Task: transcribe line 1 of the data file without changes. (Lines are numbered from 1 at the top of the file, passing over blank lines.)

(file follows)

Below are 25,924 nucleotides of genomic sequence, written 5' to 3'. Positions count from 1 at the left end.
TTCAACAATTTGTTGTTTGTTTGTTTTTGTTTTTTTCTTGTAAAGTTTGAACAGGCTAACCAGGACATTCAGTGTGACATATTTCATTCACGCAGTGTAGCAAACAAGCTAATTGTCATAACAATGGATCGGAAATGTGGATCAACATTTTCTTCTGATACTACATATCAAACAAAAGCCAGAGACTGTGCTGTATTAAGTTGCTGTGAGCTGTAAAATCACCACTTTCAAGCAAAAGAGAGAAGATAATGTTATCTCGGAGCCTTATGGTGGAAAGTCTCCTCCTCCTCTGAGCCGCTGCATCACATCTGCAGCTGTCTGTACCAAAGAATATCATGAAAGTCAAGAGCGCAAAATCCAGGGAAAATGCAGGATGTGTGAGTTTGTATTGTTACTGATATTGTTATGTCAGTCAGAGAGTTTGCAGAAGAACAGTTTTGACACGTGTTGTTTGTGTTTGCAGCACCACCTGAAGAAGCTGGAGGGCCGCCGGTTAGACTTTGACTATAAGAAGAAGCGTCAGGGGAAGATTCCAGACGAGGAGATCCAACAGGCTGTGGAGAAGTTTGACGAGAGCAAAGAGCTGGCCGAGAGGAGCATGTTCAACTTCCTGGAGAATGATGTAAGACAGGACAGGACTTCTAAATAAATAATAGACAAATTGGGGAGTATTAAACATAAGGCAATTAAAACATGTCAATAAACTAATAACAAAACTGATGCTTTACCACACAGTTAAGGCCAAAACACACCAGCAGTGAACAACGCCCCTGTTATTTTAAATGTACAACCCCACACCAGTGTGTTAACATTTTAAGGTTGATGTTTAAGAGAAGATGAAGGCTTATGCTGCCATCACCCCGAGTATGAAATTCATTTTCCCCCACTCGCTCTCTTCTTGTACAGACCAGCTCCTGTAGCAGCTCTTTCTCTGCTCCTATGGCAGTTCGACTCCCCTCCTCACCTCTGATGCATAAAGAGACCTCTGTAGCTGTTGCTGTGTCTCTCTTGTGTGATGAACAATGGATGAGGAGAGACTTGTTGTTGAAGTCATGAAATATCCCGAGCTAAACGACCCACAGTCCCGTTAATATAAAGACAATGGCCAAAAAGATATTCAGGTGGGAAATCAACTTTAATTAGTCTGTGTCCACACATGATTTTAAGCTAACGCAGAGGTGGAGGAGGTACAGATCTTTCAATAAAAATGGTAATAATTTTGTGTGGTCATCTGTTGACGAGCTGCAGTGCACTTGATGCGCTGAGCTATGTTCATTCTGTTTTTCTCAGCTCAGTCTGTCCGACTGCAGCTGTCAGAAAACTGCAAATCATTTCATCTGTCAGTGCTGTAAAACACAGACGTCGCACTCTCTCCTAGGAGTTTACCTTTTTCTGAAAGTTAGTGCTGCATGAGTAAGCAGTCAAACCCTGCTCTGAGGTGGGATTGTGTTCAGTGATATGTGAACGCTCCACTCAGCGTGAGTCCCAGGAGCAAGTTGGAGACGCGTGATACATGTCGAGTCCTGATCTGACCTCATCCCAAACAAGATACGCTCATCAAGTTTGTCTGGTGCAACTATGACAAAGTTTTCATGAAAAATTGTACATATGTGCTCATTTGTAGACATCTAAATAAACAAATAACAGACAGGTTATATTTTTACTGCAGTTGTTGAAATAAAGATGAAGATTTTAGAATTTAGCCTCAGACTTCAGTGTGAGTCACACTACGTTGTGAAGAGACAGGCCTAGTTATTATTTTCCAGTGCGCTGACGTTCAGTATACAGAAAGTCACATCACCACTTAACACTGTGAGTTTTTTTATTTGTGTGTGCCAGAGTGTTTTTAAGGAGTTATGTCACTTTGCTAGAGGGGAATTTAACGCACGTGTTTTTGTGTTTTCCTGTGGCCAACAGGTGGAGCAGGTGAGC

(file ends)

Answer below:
Below are 25,924 nucleotides of genomic sequence, written 5' to 3'. Positions count from 1 at the left end.